A musical and intellectual prodigy, Sessions entered Harvard at the age of fourteen, where he developed his critical voice editing the Harvard Musical Review. Following graduation, he undertook additional studies at Yale University under the guidance of composers Horatio Parkerand Ernest Bloch, earning an additional degree in musical composition. After several years teaching music theory at Smith College, Sessions spent eight years traveling in Europe, composing and earning acceptance among his contemporaries.
In 1935, he returned to America and began a fifty-year teaching career, first at Princeton University (1935-1944) and then at the University of California at Berkeley (1944-1952). The move to Berkeley prompted a very productive period for Sessions. Between 1946 and 1971, he composed six symphonies, a string quartet, two piano sonatas, and the opera, Montezuma. Two years after our letter was written, Sessions left Berkeley to become the Conant Professor of Music at Princeton, a post he held until his retirement in 1965. Sessions then taught part-time at the Julliard School. In 1982, he was awarded the Pulitzer Prize for Music for Concerto for Orchestra first performed by the Boston Symphony Orchestra.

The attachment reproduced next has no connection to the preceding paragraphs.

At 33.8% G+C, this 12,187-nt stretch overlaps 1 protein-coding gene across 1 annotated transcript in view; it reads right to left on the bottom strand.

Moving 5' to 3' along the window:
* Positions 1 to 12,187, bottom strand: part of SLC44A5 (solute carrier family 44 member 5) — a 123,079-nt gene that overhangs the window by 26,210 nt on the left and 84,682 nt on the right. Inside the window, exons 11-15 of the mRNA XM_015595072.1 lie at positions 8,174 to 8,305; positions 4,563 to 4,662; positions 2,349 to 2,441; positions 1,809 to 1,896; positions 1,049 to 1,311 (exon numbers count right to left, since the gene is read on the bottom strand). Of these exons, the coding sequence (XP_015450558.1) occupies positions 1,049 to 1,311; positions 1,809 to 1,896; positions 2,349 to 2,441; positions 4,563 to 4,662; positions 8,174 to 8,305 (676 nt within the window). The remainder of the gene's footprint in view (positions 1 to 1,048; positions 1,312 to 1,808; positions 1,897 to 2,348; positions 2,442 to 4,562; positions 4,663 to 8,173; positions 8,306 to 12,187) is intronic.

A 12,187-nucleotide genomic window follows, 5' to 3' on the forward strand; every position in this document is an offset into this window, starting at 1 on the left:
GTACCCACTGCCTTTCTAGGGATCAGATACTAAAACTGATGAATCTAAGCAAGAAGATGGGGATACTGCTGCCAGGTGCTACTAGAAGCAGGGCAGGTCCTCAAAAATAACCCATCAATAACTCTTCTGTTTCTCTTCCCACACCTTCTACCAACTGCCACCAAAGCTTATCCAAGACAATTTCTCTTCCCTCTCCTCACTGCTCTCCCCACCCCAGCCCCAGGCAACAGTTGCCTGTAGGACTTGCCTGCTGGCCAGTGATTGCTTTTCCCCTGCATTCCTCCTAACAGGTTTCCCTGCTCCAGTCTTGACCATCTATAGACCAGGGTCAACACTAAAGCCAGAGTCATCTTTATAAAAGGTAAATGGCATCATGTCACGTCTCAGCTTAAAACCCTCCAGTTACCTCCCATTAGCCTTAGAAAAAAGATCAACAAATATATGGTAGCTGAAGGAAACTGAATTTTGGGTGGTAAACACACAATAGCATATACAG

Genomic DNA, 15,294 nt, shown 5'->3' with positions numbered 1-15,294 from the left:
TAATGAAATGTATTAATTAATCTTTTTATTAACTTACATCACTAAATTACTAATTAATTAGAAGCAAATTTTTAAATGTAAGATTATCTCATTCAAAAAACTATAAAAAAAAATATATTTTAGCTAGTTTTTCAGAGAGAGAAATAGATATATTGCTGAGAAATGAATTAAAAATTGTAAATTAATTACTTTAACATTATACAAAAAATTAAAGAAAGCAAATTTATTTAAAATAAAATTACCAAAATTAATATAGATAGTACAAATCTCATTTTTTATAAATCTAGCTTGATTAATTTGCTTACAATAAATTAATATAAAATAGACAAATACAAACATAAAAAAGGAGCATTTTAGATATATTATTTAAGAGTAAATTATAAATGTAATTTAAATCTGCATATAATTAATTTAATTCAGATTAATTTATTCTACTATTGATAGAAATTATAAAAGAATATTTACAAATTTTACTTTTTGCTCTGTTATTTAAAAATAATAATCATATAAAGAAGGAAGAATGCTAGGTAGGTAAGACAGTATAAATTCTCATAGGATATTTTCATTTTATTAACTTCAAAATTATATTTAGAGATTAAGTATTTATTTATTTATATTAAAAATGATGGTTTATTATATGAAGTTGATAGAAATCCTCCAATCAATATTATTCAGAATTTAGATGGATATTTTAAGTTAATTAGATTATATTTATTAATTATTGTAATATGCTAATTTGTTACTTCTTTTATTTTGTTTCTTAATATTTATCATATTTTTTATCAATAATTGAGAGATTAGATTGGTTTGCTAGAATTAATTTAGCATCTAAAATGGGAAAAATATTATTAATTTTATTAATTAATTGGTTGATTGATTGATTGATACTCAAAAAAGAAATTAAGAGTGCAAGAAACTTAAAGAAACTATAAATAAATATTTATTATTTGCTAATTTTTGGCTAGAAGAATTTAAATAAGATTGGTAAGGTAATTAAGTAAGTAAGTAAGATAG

Our letter is addressed to Paul Turok, a composer and critic who studied under Sessions at Berkeley and Princeton. Turok’s orchestral works have been performed by the Cleveland and Philadelphia Orchestras. Folded and in very good condition with some minor foxing in the upper right corner, not affecting any text. Uncommon.